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St. Martin of Tours cutting his cloak in half for a beggar.Martin was born in German Sabaria about the year 316. His father, a military tribune, was transferred to Pavia when Martin was still quite young and the boy accompanied him to Italy.

Upon reaching adolescence, Martin was enrolled in the Roman army in accordance with the recruiting laws of the time. Touched by grace at an early age, he was among the first attracted to Christianity, which had been in favor in the military camps since the conversion of Emperor Constantine.

Martin's regiment was soon sent to Amiens in Gaul, and this town became the scene of the celebrated "legend of the cloak." One bitterly-cold winter day, Martin met a shivering and half-naked beggar at the gates of the city. Moved with compassion, Martin divided his coat into two parts and gave one to the poor man. The part he kept for himself became the famous relic preserved in the oratory of the Frankish kings and known to all as “Saint Martin’s cloak.”

Martin, who was still only a catechumen, soon received Baptism and was finally released from military service at Worms on the Rhine. Freed from his obligations, he hastened to set out to Poitiers to enroll himself among the disciples of St. Hilary, the wise and pious bishop whose reputation as a theologian was already spreading beyond the frontiers of Gaul.

However, he desired to see his parents again and returned to Lombardy across the Alps. The inhabitants of this region were infested with Arianism and bitterly hostile towards Catholicism. Martin did not conceal his faith and was very badly treated by order of Bishop Auxentius of Milan, the leader of the heretical sect in Italy.

He was very desirous of returning to Gaul, but learning that the Arians also persecuted their opponents in that country and had even succeeded in exiling St. Hilary to the Orient, he decided to seek shelter on the island of Gallinaria, now Isola d’Albenga, in the middle of the Tyrrhenian Sea.

As soon as Martin learned that an imperial decree had authorized St. Hilary to return to Gaul, he hastened to the side of his chosen master at Poitiers in 361.

After having obtained permission from him to embrace the life of a hermit, which he had adopted in Gallinaria, he settled in a deserted region now called Ligugé.

is example soon drew a great number of monks who settled near him. Such was the beginning of the celebrated Benedictine Abbey of Ligugé. Martin remained about ten years in this solitude and often left it to preach the Gospel in the central and western parts of Gaul where the rural inhabitants were still plunged in the darkness of idolatry and given up to all sorts of gross superstitions. The memory of these apostolic journeys survives to our day in the numerous local legends where Martin is the hero and which roughly indicate the routes that he followed.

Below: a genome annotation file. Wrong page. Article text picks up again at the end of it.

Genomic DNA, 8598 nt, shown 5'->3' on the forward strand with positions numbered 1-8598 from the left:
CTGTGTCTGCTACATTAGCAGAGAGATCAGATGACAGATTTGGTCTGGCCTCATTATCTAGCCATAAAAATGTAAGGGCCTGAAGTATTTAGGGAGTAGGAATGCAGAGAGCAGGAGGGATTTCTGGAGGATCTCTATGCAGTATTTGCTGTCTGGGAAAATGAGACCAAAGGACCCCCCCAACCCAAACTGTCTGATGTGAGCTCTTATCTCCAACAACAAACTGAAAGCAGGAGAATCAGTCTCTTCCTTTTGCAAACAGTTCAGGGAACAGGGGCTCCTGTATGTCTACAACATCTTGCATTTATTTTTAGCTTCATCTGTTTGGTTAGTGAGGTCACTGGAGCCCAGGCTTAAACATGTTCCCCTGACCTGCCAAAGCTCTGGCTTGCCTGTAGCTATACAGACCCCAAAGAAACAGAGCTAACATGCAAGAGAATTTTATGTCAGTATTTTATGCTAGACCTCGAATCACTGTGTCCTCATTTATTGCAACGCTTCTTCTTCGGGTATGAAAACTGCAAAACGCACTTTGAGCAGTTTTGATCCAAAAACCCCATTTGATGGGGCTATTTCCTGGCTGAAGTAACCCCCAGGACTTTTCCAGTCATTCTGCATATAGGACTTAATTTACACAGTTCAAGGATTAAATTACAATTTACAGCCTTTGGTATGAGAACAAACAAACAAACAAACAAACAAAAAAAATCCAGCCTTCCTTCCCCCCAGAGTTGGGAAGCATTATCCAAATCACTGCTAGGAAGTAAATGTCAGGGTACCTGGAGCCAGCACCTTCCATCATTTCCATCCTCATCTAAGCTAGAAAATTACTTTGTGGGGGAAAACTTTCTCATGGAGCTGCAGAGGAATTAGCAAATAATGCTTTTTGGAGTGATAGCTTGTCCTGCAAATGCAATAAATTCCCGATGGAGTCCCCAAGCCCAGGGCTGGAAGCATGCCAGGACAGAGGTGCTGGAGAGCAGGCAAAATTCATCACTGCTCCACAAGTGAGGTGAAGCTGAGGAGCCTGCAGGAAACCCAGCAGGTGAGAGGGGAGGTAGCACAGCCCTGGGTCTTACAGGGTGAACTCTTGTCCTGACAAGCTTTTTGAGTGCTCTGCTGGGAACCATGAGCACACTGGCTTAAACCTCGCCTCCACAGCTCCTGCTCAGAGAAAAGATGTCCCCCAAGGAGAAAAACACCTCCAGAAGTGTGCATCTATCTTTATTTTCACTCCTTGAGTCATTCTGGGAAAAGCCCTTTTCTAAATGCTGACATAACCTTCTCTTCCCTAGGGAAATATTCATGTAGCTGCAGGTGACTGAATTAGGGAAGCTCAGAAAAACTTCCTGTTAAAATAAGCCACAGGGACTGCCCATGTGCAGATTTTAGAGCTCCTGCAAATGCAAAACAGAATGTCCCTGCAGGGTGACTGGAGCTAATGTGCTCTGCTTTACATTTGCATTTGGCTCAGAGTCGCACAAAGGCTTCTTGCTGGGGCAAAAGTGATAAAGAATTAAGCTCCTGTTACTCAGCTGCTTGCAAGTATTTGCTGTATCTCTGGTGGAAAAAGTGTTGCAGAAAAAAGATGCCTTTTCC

When St. Lidorius, second Bishop of Tours, died in 371 or 372, the clergy of that city desired to replace him by the famous hermit of Ligugé. But, as Martin remained deaf to the prayers of the deputies who brought him this message, it was necessary to resort to a ruse to overcome his resistance. A rich citizen of Tours by the name of Rusticius went and begged him to come to attend to his wife who was in the throes of death.

Without suspicion, Martin followed him in all haste, but hardly had he entered the city when, in spite of the opposition of a few ecclesiastical dignitaries, popular acclamation constrained him to become Bishop of Tours.
St. Martin being asked to become bishop of ToursConsecrated on July 4, Martin fulfilled the duties to his office with all the energy and dedication that he had demonstrated in the past. He did not however change his way of life. He fled from the distractions of the large city and settled himself in a small cell a short distance from Tours, beyond the Loire. Other hermits soon joined him there and thus was gradually formed a new monastery that surpassed the Ligugé and came to be known as the Majus Monasterium, the “great monastery” or Marmoutier.

Thus, by an untiring zeal and great simplicity Martin administered to his pastoral duties and so succeeded in sowing Christianity throughout the region of Touraine. Nor was it a rare occurrence for him to leave his diocese when he thought that his appearance in some distant locality might produce some good. He even went several times to Trier, where the emperors had established their residence in order to plead the interests of the Church or to ask pardon for some condemned person.

His role in the matter of the Priscillianists and Ithacians was especially remarkable. Martin hurried to Trier, not to defend the Gnostic and Manichaean doctrines of Priscillian, but to remove him from the secular jurisdiction of the emperor. The Council of Saragossa had justly condemned the Spanish heresiarch Priscillian and his partisans and angry charges were brought before Emperor Maximus by some orthodox bishops of Spain, led by Bishop Ithacius.